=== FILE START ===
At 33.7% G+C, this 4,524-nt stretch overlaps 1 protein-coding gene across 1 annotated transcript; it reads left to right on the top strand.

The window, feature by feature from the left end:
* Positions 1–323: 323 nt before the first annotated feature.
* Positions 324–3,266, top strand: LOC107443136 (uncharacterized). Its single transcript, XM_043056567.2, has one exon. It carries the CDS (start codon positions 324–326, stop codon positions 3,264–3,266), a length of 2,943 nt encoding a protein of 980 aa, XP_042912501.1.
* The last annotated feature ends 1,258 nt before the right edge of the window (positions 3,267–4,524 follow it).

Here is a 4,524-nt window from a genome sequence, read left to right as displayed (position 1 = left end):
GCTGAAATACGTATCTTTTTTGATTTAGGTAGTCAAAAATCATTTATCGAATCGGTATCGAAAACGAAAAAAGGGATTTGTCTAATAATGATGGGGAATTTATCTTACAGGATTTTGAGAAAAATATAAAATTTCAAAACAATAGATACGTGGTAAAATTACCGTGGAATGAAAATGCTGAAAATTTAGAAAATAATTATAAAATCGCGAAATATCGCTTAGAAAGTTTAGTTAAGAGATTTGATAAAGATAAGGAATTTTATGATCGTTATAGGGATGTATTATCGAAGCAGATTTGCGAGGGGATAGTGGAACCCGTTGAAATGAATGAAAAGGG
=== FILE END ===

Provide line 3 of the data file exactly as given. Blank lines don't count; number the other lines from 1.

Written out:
* Positions 1–323: 323 nt before the first annotated feature.